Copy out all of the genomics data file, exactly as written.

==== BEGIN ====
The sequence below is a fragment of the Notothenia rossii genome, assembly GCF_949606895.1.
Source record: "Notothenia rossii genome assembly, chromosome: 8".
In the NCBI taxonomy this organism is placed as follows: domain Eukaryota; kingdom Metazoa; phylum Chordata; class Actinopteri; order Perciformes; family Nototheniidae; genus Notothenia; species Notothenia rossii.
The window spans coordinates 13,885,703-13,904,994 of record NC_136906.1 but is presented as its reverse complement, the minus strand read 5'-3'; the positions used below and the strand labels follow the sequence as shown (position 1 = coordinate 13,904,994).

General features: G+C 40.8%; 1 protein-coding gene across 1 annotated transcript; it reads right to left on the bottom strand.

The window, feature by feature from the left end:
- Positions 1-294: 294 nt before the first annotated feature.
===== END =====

The sequence below is a fragment of the Notothenia rossii genome, assembly GCF_949606895.1.
Source record: "Notothenia rossii genome assembly, chromosome: 8".
In the NCBI taxonomy this organism is placed as follows: domain Eukaryota; kingdom Metazoa; phylum Chordata; class Actinopteri; order Perciformes; family Nototheniidae; genus Notothenia; species Notothenia rossii.
The window spans coordinates 13,885,703-13,904,994 of record NC_136906.1 but is presented as its reverse complement, the minus strand read 5'-3'; the positions used below and the strand labels follow the sequence as shown (position 1 = coordinate 13,904,994).

General features: G+C 40.8%; 1 protein-coding gene across 1 annotated transcript; it reads right to left on the bottom strand.

The window, feature by feature from the left end:
- Positions 1-294: 294 nt before the first annotated feature.